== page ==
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Photos from the second annual Antagonistics Weekend, July 28-29, 2012

Our second annual Antagonistics Weekend with Professor Mark P. Donnelly was a great success! Saturday's workshop focused on close-range Ju Jutsu and introductory Vigny cane, and on Sunday we continued on to partnered Vigny practice as well as a bit of savate. We registered 34 participants across both days, with 6-10 people returning for both days of training. Photographs from the event are below; since these are for instructional purposes, to assist our study group training and provide curriculum, the photos are all of Professor Donnelly and his students from his Keystone Academy of Duelling and Swordsmansip demonstrating Bartitsu principles.

[Bartitsu Club of NYC July 2012 Seminars with Mark P. Donnelly]
Most of Sunday's class is pictured here; a few students had to leave early.

[Bartitsu Club of NYC July 2012 Seminars with Mark P. Donnelly]
A brief verbal introduction to Bartitsu at the beginning of Sunday's class

[Bartitsu Club of NYC June 2011]
A simple drill to demonstrate that if your assailant pushes you, you must not take more than one step in any direction if you want to slip away. The professor demonstrated this principle with me (Rachel), and I ended up halfway across the room because I continually stepped backwards in one direction!

[Bartitsu Club of NYC June 2011]
Vigny parries on Sunday
[Bartitsu Club of NYC June 2011]
The professor's students John (pictured here) and Rob kindly came to NYC to help out at the seminar. Here the professor demonstrates an arm lock - note how John's stick is part of the leverage.

[Bartitsu Club of NYC June 2011]
Vigny parries and counterattacks on Sunday
[Bartitsu Club of NYC July 2012 Seminars with Mark P. Donnelly]
The "stop" drill that is generally part of the professor's "Intro to Bartitsu" workshops. He has taught this at Steampunk World's Fair. It demonstrates how Barton-Wright's principle of "disturbing the equilibrium" may be psychological rather than physical.
[Bartitsu Club of NYC June 2011]
Vigny cane on Sunday - using the end rather than the weighted tip of the cane, also an elbow lock

[Bartitsu Club of NYC June 2011]
It's a little hard to see what's happening behind John's back, but I can see that the professor has his stick - possibly this was a counter to a strike or grab

[Bartitsu Club of NYC June 2011]
Arm lock and cane thrust submitting the opponent
[Bartitsu Club of NYC June 2011]
Vigny cane on Sunday with wrist/elbow lock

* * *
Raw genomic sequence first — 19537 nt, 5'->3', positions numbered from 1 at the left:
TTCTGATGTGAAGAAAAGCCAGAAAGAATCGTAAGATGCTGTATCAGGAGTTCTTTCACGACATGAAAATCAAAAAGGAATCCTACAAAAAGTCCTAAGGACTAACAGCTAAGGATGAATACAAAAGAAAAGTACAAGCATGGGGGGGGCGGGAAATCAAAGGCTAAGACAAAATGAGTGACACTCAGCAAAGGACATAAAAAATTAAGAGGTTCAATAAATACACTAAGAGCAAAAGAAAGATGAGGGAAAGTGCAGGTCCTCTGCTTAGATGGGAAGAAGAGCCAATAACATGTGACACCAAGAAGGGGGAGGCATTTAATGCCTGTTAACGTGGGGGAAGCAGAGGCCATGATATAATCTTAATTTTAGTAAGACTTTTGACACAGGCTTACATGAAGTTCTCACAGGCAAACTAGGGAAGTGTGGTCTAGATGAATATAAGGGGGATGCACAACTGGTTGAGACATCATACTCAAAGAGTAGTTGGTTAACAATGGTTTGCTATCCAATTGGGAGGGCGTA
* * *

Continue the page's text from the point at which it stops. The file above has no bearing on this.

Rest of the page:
[Bartitsu Club of NYC June 2011]
Looks like a one-handed throttle, but the professor's right hand and John's left are not visible

[Bartitsu Club of NYC June 2011]
This is a very painful trapping/locking movement from which it would be more or less impossible to escape without breaking your own arm or throttling yourself. It is a neat illustration of all the canonical Barton-Wright curriculum in which he describes trapping an assailant until a constable can be summoned.
[Bartitsu Club of NYC July 2012 Seminars with Mark P. Donnelly]
Crook cane work against the ankle, for which timing is important (if the foot is already planted, no use trying to move it with the crook)
[Bartitsu Club of NYC June 2011]
Here the professor is explaining that even if the crook does not fit all the way around the neck, it can still be very painful and force compliance

[Bartitsu Club of NYC June 2011]
Although I didn't capture a photo of the completed movement, during this segment, the professor demonstrated what some call a "sleeper hold," others a "blood choke" - just simple pressure against the carotid arteries which, if held long enough, will cause the person to momentarily lose consciousness. It's actually a non-lethal technique when applied correctly, and much safer than so-called air chokes.

[Bartitsu Club of NYC June 2011]
Parrying blows with the parasol/umbrella.
[Bartitsu Club of NYC June 2011]
The tallest gent in the room was solicited for this demonstration of trapping and locking limbs with the crook cane

[Bartitsu Club of NYC June 2011]
The professor explained that the crook can also be used for striking




[Bartitsu Club of NYC June 2011]
We learned the coup de pied bas during the savate portion of instruction
[Bartitsu Club of NYC July 2012 Seminars with Mark P. Donnelly]
Although it looks as if we are learning pugilism, it was actually savate - just hard to capture savate kicks in photos!
[Bartitsu Club of NYC June 2011]
A brief explanation of "purring," a traditional shin-kicking game from the Cotswolds
[Bartitsu Club of NYC June 2011]
Purring and savate demonstrations
[Bartitsu Club of NYC July 2012 Seminars with Mark P. Donnelly]
An explanation of using the feet to purr the shins to create an escape during a close grapple